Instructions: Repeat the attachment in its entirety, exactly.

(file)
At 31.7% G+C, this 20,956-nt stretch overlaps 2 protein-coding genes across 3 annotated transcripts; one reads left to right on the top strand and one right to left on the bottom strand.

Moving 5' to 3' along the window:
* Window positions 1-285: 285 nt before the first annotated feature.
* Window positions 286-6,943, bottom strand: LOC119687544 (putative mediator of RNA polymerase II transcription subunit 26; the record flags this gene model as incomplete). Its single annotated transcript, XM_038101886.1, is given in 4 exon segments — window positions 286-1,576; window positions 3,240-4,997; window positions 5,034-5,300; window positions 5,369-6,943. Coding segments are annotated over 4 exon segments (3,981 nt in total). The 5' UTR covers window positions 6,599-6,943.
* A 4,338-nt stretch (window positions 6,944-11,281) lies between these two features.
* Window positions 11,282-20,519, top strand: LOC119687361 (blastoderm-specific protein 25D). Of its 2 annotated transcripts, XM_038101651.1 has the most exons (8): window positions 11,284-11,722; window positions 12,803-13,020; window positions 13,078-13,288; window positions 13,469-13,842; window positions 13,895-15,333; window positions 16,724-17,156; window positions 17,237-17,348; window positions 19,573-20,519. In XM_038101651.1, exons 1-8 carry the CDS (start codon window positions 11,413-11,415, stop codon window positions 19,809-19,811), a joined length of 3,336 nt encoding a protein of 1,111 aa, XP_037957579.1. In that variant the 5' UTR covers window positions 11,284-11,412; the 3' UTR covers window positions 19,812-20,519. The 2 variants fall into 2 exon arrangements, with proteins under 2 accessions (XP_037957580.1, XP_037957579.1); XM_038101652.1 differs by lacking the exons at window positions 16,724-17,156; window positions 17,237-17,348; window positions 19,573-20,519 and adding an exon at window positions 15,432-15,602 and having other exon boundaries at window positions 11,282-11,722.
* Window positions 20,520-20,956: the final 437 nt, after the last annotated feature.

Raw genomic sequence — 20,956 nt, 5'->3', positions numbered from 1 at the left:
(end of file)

At 31.7% G+C, this 20,956-nt stretch overlaps 2 protein-coding genes across 3 annotated transcripts; one reads left to right on the top strand and one right to left on the bottom strand.

Moving 5' to 3' along the window:
* Window positions 1-285: 285 nt before the first annotated feature.
* Window positions 286-6,943, bottom strand: LOC119687544 (putative mediator of RNA polymerase II transcription subunit 26; the record flags this gene model as incomplete). Its single annotated transcript, XM_038101886.1, is given in 4 exon segments — window positions 286-1,576; window positions 3,240-4,997; window positions 5,034-5,300; window positions 5,369-6,943. Coding segments are annotated over 4 exon segments (3,981 nt in total). The 5' UTR covers window positions 6,599-6,943.
* A 4,338-nt stretch (window positions 6,944-11,281) lies between these two features.
* Window positions 11,282-20,519, top strand: LOC119687361 (blastoderm-specific protein 25D). Of its 2 annotated transcripts, XM_038101651.1 has the most exons (8): window positions 11,284-11,722; window positions 12,803-13,020; window positions 13,078-13,288; window positions 13,469-13,842; window positions 13,895-15,333; window positions 16,724-17,156; window positions 17,237-17,348; window positions 19,573-20,519. In XM_038101651.1, exons 1-8 carry the CDS (start codon window positions 11,413-11,415, stop codon window positions 19,809-19,811), a joined length of 3,336 nt encoding a protein of 1,111 aa, XP_037957579.1. In that variant the 5' UTR covers window positions 11,284-11,412; the 3' UTR covers window positions 19,812-20,519. The 2 variants fall into 2 exon arrangements, with proteins under 2 accessions (XP_037957580.1, XP_037957579.1); XM_038101652.1 differs by lacking the exons at window positions 16,724-17,156; window positions 17,237-17,348; window positions 19,573-20,519 and adding an exon at window positions 15,432-15,602 and having other exon boundaries at window positions 11,282-11,722.
* Window positions 20,520-20,956: the final 437 nt, after the last annotated feature.

Raw genomic sequence — 20,956 nt, 5'->3', positions numbered from 1 at the left: